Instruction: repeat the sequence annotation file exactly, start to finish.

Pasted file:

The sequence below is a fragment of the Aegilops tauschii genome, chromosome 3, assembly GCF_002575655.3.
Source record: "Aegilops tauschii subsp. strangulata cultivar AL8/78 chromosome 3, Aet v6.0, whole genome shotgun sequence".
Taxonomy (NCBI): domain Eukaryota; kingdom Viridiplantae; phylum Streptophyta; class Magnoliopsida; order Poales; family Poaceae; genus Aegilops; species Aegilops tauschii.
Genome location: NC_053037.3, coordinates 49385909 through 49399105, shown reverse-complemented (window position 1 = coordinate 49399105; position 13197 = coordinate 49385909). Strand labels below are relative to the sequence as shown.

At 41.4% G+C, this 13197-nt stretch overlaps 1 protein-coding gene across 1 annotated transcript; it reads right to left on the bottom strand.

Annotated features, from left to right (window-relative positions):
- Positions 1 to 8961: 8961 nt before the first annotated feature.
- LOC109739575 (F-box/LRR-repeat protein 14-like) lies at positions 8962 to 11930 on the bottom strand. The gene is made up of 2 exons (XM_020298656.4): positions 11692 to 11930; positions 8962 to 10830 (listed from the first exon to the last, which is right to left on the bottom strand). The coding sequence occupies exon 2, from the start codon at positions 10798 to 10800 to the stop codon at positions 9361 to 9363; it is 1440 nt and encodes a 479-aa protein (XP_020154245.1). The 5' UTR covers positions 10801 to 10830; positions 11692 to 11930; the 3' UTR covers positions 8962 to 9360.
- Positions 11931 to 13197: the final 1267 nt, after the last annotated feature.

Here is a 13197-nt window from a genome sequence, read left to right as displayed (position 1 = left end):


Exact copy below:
The sequence below is a fragment of the Aegilops tauschii genome, chromosome 3, assembly GCF_002575655.3.
Source record: "Aegilops tauschii subsp. strangulata cultivar AL8/78 chromosome 3, Aet v6.0, whole genome shotgun sequence".
Taxonomy (NCBI): domain Eukaryota; kingdom Viridiplantae; phylum Streptophyta; class Magnoliopsida; order Poales; family Poaceae; genus Aegilops; species Aegilops tauschii.
Genome location: NC_053037.3, coordinates 49385909 through 49399105, shown reverse-complemented (window position 1 = coordinate 49399105; position 13197 = coordinate 49385909). Strand labels below are relative to the sequence as shown.

At 41.4% G+C, this 13197-nt stretch overlaps 1 protein-coding gene across 1 annotated transcript; it reads right to left on the bottom strand.

Annotated features, from left to right (window-relative positions):
- Positions 1 to 8961: 8961 nt before the first annotated feature.
- LOC109739575 (F-box/LRR-repeat protein 14-like) lies at positions 8962 to 11930 on the bottom strand. The gene is made up of 2 exons (XM_020298656.4): positions 11692 to 11930; positions 8962 to 10830 (listed from the first exon to the last, which is right to left on the bottom strand). The coding sequence occupies exon 2, from the start codon at positions 10798 to 10800 to the stop codon at positions 9361 to 9363; it is 1440 nt and encodes a 479-aa protein (XP_020154245.1). The 5' UTR covers positions 10801 to 10830; positions 11692 to 11930; the 3' UTR covers positions 8962 to 9360.
- Positions 11931 to 13197: the final 1267 nt, after the last annotated feature.

Here is a 13197-nt window from a genome sequence, read left to right as displayed (position 1 = left end):